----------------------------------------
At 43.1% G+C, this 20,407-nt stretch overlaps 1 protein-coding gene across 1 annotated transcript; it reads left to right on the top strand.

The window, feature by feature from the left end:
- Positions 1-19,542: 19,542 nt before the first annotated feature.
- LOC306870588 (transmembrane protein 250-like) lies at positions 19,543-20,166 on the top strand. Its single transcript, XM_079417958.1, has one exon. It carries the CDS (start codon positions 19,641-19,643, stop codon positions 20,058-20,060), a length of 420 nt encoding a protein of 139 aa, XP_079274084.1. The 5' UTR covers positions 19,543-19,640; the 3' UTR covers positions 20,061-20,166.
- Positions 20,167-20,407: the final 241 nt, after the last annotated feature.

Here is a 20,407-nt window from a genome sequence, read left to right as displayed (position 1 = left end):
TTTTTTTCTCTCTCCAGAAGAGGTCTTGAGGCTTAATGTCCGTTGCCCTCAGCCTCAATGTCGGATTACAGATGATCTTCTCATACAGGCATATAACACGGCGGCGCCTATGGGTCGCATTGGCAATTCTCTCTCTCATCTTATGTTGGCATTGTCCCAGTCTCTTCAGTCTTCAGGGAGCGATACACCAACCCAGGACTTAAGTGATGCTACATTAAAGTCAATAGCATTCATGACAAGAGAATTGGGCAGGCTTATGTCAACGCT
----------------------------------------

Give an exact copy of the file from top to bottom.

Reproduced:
At 43.1% G+C, this 20,407-nt stretch overlaps 1 protein-coding gene across 1 annotated transcript; it reads left to right on the top strand.

The window, feature by feature from the left end:
- Positions 1-19,542: 19,542 nt before the first annotated feature.
- LOC306870588 (transmembrane protein 250-like) lies at positions 19,543-20,166 on the top strand. Its single transcript, XM_079417958.1, has one exon. It carries the CDS (start codon positions 19,641-19,643, stop codon positions 20,058-20,060), a length of 420 nt encoding a protein of 139 aa, XP_079274084.1. The 5' UTR covers positions 19,543-19,640; the 3' UTR covers positions 20,061-20,166.
- Positions 20,167-20,407: the final 241 nt, after the last annotated feature.

Here is a 20,407-nt window from a genome sequence, read left to right as displayed (position 1 = left end):
TTTTTTTCTCTCTCCAGAAGAGGTCTTGAGGCTTAATGTCCGTTGCCCTCAGCCTCAATGTCGGATTACAGATGATCTTCTCATACAGGCATATAACACGGCGGCGCCTATGGGTCGCATTGGCAATTCTCTCTCTCATCTTATGTTGGCATTGTCCCAGTCTCTTCAGTCTTCAGGGAGCGATACACCAACCCAGGACTTAAGTGATGCTACATTAAAGTCAATAGCATTCATGACAAGAGAATTGGGCAGGCTTATGTCAACGCT